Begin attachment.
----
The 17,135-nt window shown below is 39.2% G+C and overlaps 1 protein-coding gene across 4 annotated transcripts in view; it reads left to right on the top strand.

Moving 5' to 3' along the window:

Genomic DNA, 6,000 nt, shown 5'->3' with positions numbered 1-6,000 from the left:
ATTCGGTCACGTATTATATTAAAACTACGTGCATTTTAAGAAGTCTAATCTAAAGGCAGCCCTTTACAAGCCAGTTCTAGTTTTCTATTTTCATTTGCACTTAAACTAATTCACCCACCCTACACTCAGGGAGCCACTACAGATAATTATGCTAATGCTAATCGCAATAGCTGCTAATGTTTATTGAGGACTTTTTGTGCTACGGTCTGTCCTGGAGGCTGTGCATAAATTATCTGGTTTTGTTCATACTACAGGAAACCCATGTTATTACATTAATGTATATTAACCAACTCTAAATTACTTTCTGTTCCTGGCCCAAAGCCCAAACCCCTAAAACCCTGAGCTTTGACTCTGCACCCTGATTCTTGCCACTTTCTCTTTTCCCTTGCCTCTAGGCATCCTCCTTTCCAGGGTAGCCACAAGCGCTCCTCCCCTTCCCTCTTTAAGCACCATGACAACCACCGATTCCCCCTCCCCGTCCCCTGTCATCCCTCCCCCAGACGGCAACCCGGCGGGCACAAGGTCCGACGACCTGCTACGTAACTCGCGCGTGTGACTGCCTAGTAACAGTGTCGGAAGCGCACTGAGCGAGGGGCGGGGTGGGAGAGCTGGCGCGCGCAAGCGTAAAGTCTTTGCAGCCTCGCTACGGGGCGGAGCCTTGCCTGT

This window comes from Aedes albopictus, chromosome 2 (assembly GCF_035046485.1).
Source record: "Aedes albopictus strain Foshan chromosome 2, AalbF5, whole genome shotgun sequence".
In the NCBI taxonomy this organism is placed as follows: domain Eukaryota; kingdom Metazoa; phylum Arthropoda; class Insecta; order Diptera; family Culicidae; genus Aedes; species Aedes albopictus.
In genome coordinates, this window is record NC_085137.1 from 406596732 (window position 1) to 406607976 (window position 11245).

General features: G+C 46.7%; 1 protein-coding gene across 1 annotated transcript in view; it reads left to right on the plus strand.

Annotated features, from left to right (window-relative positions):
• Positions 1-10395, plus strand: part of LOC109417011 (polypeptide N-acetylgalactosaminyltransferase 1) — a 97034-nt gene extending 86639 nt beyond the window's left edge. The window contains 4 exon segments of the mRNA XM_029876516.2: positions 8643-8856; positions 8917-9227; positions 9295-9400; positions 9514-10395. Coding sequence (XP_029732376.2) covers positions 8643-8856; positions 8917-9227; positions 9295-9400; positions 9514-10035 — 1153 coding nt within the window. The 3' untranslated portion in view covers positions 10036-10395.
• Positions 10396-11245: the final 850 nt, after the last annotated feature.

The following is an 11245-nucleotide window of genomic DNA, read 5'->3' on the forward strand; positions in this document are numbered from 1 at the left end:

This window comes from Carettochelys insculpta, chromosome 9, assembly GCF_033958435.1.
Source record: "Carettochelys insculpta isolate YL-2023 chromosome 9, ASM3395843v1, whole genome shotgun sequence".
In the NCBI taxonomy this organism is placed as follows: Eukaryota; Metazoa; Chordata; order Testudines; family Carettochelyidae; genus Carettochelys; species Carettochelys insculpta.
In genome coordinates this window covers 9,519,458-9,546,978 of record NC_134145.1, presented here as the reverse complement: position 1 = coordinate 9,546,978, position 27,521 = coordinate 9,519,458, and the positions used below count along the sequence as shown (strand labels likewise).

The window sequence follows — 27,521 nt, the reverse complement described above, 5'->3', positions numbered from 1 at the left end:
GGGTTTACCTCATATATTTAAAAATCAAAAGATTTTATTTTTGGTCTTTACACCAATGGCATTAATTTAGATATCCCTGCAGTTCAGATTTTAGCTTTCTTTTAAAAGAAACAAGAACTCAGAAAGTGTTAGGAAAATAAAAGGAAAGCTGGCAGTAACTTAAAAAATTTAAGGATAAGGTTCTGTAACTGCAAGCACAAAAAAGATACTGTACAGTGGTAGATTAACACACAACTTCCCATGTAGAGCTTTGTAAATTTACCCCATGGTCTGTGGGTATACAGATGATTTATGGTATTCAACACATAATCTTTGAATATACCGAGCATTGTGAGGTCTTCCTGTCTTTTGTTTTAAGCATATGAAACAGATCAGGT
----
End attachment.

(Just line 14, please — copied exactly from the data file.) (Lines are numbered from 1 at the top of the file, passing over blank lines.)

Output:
This window comes from Carettochelys insculpta, chromosome 9, assembly GCF_033958435.1.